The results of a real-world Centers for Disease Control and Prevention (CDC) study of 1,843 health workers across the United States showed last week that COVID-19 mRNA vaccines authorized by the U.S. Food and Drug Administration (FDA) are 94 percent effective.
Currently approved mRNA vaccines are those produced by Moderna and Pfizer-BioNTech. While their effectiveness was previously studied in clinical trials, this independent assessment was conducted on a larger sample size and a broader geographic area of 25 states, confirmed their efficacy in the wild.
“This report provided the most compelling information to date that COVID-19 vaccines were performing as expected in the real world,” CDC Director Rochelle Walensky said. “This study, added to the many studies that preceded it, was pivotal to CDC changing its recommendations for those who are fully vaccinated against COVID-19.”
Participants who tested positive for SARS-CoV-2 were examined against those who tested negative. From the 1,843 participants, 623 positive cases were identified. Estimates were made by comparing the odds of COVID-19 vaccination in positive cases and negative cases. With that in mind, symptomatic illness was reduced by 94 percent among health care workers who were fully vaccinated and by 82 percent among those who were even partially vaccinated.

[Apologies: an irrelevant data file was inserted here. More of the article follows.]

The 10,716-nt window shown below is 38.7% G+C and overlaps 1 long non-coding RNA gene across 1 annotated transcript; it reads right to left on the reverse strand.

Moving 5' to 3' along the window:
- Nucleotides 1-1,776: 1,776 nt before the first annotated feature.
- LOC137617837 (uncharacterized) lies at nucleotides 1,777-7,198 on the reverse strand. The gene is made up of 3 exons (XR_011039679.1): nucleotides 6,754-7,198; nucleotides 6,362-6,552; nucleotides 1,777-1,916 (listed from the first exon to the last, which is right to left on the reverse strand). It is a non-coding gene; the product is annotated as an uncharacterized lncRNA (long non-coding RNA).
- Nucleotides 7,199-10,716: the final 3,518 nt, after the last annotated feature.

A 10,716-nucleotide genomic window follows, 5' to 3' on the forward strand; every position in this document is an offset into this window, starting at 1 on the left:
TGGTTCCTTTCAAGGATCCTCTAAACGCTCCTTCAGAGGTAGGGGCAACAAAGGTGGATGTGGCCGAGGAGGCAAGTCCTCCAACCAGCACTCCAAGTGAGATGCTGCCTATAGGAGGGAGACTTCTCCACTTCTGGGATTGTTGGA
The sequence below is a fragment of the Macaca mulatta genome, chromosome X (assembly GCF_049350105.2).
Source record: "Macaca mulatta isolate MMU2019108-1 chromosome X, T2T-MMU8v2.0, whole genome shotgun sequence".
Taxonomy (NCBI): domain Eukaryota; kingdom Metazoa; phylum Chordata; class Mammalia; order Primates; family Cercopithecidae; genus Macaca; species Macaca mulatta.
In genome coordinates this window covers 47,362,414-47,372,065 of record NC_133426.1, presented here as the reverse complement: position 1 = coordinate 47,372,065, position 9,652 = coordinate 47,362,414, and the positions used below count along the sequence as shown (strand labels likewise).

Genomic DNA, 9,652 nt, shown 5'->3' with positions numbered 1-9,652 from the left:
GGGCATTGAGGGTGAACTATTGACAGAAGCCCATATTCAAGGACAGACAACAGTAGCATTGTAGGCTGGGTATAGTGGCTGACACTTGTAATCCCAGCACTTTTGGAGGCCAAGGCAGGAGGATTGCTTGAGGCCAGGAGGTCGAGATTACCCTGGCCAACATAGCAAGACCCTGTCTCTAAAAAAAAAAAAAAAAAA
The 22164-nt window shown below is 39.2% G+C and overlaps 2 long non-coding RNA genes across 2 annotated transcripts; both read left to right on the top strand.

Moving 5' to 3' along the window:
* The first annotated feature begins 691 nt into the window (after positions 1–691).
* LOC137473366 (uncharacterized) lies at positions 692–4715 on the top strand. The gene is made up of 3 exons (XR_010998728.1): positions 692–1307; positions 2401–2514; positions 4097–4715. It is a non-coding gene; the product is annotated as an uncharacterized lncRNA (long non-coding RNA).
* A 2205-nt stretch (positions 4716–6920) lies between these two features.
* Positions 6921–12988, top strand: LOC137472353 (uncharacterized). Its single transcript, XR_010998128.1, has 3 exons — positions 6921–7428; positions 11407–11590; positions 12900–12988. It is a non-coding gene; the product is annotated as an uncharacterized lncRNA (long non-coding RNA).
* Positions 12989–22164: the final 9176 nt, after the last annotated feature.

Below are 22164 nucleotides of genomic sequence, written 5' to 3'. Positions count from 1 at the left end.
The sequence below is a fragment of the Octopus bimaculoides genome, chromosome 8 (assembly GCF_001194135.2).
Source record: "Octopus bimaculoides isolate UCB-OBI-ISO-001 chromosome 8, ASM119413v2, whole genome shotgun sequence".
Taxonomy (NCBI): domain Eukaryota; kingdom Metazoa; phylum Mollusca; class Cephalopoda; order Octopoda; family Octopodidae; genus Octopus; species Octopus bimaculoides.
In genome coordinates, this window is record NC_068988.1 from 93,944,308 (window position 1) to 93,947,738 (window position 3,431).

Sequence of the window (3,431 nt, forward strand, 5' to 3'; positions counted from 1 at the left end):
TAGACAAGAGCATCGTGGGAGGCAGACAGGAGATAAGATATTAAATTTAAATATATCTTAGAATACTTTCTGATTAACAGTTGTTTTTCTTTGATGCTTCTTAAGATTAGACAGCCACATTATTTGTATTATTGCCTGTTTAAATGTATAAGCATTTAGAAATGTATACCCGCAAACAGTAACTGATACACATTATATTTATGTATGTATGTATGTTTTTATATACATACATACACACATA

Healthcare workers were chosen for the study due to their higher risk for exposure to SARS-CoV-2 from patient interactions.
FDA-authorized COVID-19 vaccines continue to be assessed by the CDC through surveillance networks, allowing the agency to see how well the vaccines manage in the real world. This will be particularly important in the days ahead, as the FDA just last week authorized the expansion of vaccination protocols to include adolescents 12 years old through 15 years old.